More often, undesirable vision is due to a poorly fitting lens. Each of the following findings are best observed using the difference map (either tangential or axial), which can be used to compare a baseline map to any other reference map. The tangential map is especially useful when assessing centration of the treatment zone23 (Figure 3).
Small Treatment Zone If the patient reports visual disturbances like haloes/glare, the treatment zone may be too small. Increase the treatment zone or decrease the sagittal depth by flattening the reverse and/or alignment curve.
Superior Decentration If the ortho-k lens is sitting high, the fit is too flat, and the resultant topographical map will appear as a “smiley face.” Increase the sagittal depth of the lens by steepening the reverse curve and/or alignment curve.
Inferior Decentration If the ortho-k lens is sitting low, the fit is too steep, and the resultant topographical map will appear as a “frowny face.” Decrease sagittal depth of the lens by flattening the reverse curve and/or alignment curve.
Lateral Decentration If the ortho-k lens is decentered either nasally or temporally, the overall diameter of the lens may be too small. The sagittal depth may also need to be increased or the patient may require toric reverse and/or alignment curves.
Central Island This appears when there is a small defined area of steepening within a flatter treatment zone. Decrease sagittal depth of the lens by flattening the reverse and/or alignment curve.
IDEAS FOR SUCCESSFUL IMPLEMENTATION AND MARKETING
Offering ortho-k as a form of myopia management in practice requires an extremely precious commodity—time. The number of myopic children is on a sharp incline but only 1 in 3 parents actually know the true definition of myopia.28 Thus, there must be sufficient time to effectively and thoroughly educate the patient and parents on myopia and the importance of myopia management. For most practitioners, it is nearly impossible to achieve this during the time allotted for a normal examination; therefore, there are two options: schedule a consultation visit or have the patient meet with a trained team member.
A consultation is typically scheduled after the annual exam has been completed by either the routine eyecare practitioner or a referring practitioner. A consultation visit has many benefits, including a designated time for the physician and family to extensively discuss all options; questions can be answered in a non-rushed environment, and the practitioner has a prime opportunity to connect with the child and build rapport. Parents truly appreciate this one-on-one personalized visit. It is imperative that all options, not just ortho-k, be presented in order for the pros and cons of each method to be fully considered.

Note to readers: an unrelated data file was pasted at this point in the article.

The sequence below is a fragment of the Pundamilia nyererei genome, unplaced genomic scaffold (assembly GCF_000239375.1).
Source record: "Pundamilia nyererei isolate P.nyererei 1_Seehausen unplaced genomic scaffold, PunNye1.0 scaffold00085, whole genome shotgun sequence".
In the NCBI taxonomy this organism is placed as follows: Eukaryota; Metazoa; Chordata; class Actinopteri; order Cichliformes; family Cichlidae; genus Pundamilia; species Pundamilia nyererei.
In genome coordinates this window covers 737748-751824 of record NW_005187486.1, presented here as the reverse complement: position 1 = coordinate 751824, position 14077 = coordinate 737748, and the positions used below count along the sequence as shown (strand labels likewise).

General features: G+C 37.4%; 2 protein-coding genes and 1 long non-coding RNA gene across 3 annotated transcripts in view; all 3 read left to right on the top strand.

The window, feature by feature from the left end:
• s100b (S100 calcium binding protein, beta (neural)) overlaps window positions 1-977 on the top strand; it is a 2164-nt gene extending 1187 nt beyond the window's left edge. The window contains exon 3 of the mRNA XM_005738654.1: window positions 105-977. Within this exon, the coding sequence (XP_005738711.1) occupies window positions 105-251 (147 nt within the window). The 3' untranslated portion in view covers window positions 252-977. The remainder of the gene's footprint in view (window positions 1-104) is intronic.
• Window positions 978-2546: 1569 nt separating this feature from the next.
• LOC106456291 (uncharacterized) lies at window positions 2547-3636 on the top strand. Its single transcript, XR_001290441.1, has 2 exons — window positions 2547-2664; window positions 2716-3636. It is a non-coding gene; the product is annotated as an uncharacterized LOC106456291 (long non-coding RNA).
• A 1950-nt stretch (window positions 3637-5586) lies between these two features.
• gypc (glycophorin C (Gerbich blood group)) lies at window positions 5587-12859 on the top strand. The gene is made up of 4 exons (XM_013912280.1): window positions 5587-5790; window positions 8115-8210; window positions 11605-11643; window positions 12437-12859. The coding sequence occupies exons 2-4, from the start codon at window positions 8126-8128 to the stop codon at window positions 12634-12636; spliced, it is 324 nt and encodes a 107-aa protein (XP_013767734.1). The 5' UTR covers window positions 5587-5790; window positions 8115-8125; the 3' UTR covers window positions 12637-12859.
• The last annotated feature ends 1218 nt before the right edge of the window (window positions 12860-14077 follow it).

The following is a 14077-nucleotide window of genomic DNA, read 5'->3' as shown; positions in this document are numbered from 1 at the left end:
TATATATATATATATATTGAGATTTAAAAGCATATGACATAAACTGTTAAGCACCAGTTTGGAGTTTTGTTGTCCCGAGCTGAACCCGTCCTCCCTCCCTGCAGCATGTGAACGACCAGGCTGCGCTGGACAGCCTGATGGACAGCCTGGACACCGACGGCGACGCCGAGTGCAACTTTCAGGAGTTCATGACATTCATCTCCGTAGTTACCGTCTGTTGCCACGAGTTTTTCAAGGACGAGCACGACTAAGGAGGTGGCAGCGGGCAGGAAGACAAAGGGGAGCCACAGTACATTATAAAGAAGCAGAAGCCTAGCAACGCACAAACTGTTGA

Alternatively, it may also be advantageous to capture the family while they are in the office for the annual examination in lieu of scheduling an additional visit. In this scenario, the topic of myopia management is fresh in the parents’ minds and the interest level is typically quite high. Having a well-trained myopia management advocate can be a game changer in situations when time is of the essence. This individual should essentially provide the same information that the practitioner would provide during a consultation visit. If possible, the practitioner should circle back around to the family when time permits and offer closing thoughts or answer any last-minute questions.
Finally, all myopic patients, regardless of whether they have shown interest in myopia management or not, should receive a packet of information on their way out of the office. This packet should include current literature about the benefits of myopia management, a summary of all their myopia management options, and the practitioner’s contact information, in case they have any additional questions. This packet serves a dual purpose: reinforcement of all that was discussed in office and a reminder of the importance of following through with one or more of the practitioner’s recommendations.
Although the concept of ortho-k is quite unique when comparing it to other forms of myopia management, it is actually simple to market. Word-of-mouth is often the biggest form of marketing. It only takes one successful patient to start spreading the word to their network of friends and family. Featuring ortho-k in an office newsletter and social media posts and having signage around the office is also effective in creating buzz about this service (Figure 4). Finally, reach out to sports groups, parent-teacher organizations, and school nurses and offer them written materials about ortho-k or request an opportunity to speak with them in person.